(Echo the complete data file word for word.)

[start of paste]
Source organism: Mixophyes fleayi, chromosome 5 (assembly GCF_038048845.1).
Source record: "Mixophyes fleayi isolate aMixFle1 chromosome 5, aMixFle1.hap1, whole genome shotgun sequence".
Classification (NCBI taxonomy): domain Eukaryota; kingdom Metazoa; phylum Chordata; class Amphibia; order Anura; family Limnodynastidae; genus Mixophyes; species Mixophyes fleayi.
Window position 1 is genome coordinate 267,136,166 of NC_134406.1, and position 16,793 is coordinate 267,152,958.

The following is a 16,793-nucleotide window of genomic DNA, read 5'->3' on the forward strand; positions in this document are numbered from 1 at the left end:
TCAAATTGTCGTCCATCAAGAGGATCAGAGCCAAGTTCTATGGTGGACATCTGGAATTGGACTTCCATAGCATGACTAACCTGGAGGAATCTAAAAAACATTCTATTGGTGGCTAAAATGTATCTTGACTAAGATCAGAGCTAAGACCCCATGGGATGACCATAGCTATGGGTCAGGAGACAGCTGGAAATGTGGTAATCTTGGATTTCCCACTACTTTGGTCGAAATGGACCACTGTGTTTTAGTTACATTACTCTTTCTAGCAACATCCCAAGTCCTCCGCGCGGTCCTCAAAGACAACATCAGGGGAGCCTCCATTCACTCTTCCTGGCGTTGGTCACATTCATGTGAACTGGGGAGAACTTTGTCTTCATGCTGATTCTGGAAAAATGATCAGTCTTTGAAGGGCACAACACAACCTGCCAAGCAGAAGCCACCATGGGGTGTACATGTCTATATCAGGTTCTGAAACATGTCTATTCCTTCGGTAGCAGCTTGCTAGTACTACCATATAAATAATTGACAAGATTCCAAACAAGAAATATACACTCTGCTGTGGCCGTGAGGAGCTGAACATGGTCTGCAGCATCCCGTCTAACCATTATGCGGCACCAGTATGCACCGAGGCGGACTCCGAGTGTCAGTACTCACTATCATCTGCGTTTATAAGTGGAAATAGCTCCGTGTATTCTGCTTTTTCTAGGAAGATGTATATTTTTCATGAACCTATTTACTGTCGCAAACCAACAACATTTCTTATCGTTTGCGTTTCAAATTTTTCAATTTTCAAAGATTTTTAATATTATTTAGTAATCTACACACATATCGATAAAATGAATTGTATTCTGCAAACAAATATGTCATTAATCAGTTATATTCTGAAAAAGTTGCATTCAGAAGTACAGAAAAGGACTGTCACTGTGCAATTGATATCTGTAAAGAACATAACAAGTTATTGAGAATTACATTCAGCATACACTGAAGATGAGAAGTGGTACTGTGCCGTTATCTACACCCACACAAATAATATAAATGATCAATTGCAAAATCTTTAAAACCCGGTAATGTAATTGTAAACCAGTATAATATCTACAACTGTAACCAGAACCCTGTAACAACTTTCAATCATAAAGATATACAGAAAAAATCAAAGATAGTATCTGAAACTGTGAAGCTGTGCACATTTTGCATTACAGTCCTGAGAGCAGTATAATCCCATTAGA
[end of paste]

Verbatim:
Source organism: Mixophyes fleayi, chromosome 5 (assembly GCF_038048845.1).
Source record: "Mixophyes fleayi isolate aMixFle1 chromosome 5, aMixFle1.hap1, whole genome shotgun sequence".
Classification (NCBI taxonomy): domain Eukaryota; kingdom Metazoa; phylum Chordata; class Amphibia; order Anura; family Limnodynastidae; genus Mixophyes; species Mixophyes fleayi.
Window position 1 is genome coordinate 267,136,166 of NC_134406.1, and position 16,793 is coordinate 267,152,958.

The following is a 16,793-nucleotide window of genomic DNA, read 5'->3' on the forward strand; positions in this document are numbered from 1 at the left end:
TCAAATTGTCGTCCATCAAGAGGATCAGAGCCAAGTTCTATGGTGGACATCTGGAATTGGACTTCCATAGCATGACTAACCTGGAGGAATCTAAAAAACATTCTATTGGTGGCTAAAATGTATCTTGACTAAGATCAGAGCTAAGACCCCATGGGATGACCATAGCTATGGGTCAGGAGACAGCTGGAAATGTGGTAATCTTGGATTTCCCACTACTTTGGTCGAAATGGACCACTGTGTTTTAGTTACATTACTCTTTCTAGCAACATCCCAAGTCCTCCGCGCGGTCCTCAAAGACAACATCAGGGGAGCCTCCATTCACTCTTCCTGGCGTTGGTCACATTCATGTGAACTGGGGAGAACTTTGTCTTCATGCTGATTCTGGAAAAATGATCAGTCTTTGAAGGGCACAACACAACCTGCCAAGCAGAAGCCACCATGGGGTGTACATGTCTATATCAGGTTCTGAAACATGTCTATTCCTTCGGTAGCAGCTTGCTAGTACTACCATATAAATAATTGACAAGATTCCAAACAAGAAATATACACTCTGCTGTGGCCGTGAGGAGCTGAACATGGTCTGCAGCATCCCGTCTAACCATTATGCGGCACCAGTATGCACCGAGGCGGACTCCGAGTGTCAGTACTCACTATCATCTGCGTTTATAAGTGGAAATAGCTCCGTGTATTCTGCTTTTTCTAGGAAGATGTATATTTTTCATGAACCTATTTACTGTCGCAAACCAACAACATTTCTTATCGTTTGCGTTTCAAATTTTTCAATTTTCAAAGATTTTTAATATTATTTAGTAATCTACACACATATCGATAAAATGAATTGTATTCTGCAAACAAATATGTCATTAATCAGTTATATTCTGAAAAAGTTGCATTCAGAAGTACAGAAAAGGACTGTCACTGTGCAATTGATATCTGTAAAGAACATAACAAGTTATTGAGAATTACATTCAGCATACACTGAAGATGAGAAGTGGTACTGTGCCGTTATCTACACCCACACAAATAATATAAATGATCAATTGCAAAATCTTTAAAACCCGGTAATGTAATTGTAAACCAGTATAATATCTACAACTGTAACCAGAACCCTGTAACAACTTTCAATCATAAAGATATACAGAAAAAATCAAAGATAGTATCTGAAACTGTGAAGCTGTGCACATTTTGCATTACAGTCCTGAGAGCAGTATAATCCCATTAGA